Peace mediator Tanzania warned of the risk of renewed violence in Burundi if politicians do not abide by a new constitution that would prevent the president there running for another term.
Under the Burundian constitution and the terms of a peace deal to end more than a decade of civil war, no leader is supposed to hold power for longer than 10 years.
But supporters of President Pierre Nkurunziza, who has been in power in Burundi since 2005, argue his first term should not count since he was picked by lawmakers rather than voted in.
“If people decide to violate the constitution and the Arusha peace agreement, there is a risk of a new violence that will be hard to stop,” Tanzanian President Jakaya Kikwete said late on Thursday, at the end of a two-day visit to Bujumbura.
Tanzania brokered the deal in 2000 to end fighting between the Burundian Hutu and Tutsi ethnic groups, which is known as the Arusha peace agreement after the northern Tanzanian city where it was signed.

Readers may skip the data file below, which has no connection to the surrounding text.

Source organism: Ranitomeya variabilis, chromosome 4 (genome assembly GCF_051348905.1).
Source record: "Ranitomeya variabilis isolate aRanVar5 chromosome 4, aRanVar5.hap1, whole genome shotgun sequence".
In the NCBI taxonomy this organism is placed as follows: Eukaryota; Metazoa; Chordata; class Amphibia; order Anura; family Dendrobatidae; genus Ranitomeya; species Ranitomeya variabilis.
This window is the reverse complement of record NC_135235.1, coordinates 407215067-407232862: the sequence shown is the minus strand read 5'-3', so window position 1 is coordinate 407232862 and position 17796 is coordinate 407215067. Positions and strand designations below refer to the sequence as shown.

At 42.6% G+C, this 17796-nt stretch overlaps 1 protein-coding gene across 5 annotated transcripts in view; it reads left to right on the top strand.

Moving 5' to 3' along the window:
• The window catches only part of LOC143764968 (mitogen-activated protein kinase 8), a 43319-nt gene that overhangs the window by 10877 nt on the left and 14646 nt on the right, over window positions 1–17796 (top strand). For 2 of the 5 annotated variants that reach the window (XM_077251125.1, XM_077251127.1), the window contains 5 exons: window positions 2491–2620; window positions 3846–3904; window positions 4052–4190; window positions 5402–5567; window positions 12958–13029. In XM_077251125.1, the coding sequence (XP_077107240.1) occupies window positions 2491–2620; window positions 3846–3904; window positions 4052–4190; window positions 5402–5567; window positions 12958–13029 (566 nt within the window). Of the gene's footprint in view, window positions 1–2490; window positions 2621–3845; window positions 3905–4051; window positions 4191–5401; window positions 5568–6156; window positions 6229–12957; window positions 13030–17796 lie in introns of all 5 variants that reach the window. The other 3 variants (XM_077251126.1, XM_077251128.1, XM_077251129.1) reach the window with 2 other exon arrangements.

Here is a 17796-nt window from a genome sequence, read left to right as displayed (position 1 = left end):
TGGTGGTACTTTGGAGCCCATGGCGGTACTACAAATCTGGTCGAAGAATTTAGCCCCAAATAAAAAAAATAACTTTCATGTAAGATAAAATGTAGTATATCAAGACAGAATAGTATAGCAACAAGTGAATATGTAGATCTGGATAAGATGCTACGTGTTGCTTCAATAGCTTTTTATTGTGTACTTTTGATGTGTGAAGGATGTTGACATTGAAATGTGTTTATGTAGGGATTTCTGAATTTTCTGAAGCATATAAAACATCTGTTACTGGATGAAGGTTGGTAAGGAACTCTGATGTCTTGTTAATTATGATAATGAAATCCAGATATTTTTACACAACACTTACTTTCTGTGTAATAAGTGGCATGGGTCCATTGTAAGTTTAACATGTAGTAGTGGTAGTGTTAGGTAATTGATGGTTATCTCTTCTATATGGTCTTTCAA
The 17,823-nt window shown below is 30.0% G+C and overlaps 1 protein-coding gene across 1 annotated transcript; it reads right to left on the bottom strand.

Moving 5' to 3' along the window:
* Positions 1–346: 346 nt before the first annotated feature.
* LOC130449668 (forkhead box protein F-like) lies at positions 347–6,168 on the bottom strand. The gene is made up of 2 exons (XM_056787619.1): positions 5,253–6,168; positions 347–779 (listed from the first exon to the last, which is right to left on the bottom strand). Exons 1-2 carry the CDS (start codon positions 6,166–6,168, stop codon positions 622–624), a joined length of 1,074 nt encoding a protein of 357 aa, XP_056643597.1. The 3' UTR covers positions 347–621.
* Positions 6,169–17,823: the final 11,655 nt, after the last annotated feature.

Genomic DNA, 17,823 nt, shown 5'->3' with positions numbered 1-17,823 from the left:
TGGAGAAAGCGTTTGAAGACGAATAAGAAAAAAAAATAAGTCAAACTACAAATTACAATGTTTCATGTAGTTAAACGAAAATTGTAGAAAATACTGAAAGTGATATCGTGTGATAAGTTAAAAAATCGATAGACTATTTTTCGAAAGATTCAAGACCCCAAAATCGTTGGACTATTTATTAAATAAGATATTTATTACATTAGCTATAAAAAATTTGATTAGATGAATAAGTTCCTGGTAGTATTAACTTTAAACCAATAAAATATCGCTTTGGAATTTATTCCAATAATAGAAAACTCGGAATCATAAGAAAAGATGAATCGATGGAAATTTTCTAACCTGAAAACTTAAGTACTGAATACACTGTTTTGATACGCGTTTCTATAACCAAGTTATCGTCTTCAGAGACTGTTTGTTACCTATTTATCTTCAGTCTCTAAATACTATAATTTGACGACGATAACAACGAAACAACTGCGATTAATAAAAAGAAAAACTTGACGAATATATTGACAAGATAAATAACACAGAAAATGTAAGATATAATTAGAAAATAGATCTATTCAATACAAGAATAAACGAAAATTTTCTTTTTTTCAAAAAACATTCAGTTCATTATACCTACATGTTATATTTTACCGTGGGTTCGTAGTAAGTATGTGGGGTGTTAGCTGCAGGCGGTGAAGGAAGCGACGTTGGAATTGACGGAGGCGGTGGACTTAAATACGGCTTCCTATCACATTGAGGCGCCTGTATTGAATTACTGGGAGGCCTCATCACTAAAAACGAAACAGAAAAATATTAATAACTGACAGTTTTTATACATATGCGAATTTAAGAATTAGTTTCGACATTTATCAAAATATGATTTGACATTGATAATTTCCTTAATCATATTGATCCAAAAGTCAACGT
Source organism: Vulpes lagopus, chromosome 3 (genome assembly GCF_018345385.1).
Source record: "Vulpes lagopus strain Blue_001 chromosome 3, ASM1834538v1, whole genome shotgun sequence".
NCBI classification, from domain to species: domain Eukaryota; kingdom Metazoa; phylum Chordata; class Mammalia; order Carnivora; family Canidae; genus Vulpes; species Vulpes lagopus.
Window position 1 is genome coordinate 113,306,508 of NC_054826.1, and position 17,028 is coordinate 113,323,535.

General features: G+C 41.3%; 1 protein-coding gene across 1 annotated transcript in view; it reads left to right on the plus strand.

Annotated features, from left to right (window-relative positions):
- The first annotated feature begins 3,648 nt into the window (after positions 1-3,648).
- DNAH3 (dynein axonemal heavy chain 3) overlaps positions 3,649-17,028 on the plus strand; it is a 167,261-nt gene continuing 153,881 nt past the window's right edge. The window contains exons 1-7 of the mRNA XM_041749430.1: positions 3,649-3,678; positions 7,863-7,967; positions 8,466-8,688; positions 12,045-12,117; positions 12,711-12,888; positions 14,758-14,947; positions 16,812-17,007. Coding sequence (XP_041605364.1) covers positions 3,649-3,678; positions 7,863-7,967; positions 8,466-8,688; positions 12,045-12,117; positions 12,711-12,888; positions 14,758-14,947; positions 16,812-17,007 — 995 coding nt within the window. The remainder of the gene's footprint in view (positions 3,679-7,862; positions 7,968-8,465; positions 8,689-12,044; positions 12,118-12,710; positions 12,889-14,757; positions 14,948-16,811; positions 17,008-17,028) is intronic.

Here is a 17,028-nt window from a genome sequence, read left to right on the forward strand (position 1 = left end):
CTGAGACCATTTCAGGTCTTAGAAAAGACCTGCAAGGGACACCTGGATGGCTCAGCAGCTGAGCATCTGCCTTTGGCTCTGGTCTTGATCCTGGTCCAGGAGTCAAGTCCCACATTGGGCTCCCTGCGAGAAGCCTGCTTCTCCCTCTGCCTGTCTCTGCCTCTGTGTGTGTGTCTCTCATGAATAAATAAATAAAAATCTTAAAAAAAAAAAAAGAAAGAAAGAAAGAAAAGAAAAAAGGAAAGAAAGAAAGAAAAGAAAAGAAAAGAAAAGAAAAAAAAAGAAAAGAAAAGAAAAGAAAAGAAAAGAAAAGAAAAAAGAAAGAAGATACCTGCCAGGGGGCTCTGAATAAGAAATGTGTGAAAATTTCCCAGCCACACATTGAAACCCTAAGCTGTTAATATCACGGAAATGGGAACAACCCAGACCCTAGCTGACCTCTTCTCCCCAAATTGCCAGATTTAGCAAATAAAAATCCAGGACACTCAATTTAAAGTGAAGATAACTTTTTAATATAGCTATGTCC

The deal has helped to end years of ethnic conflict in the tiny east African coffee growing nation but the debate over whether Nkurunziza is eligible to run has angered the opposition.
Nkurunziza has not yet said he will run in June’s election.
There was no immediate reaction from the Burundi government on Kikwete’s comments.
Two weeks ago, the Roman Catholic Church, which is followed by more than two-thirds of the population and played a key role in the peace talks, said the constitution did not permit Nkurunziza to seek a third term.
A visiting U.N. Security Council delegation last week also appealed for strict adherence to the constitution to consolidate the fragile peace in the country.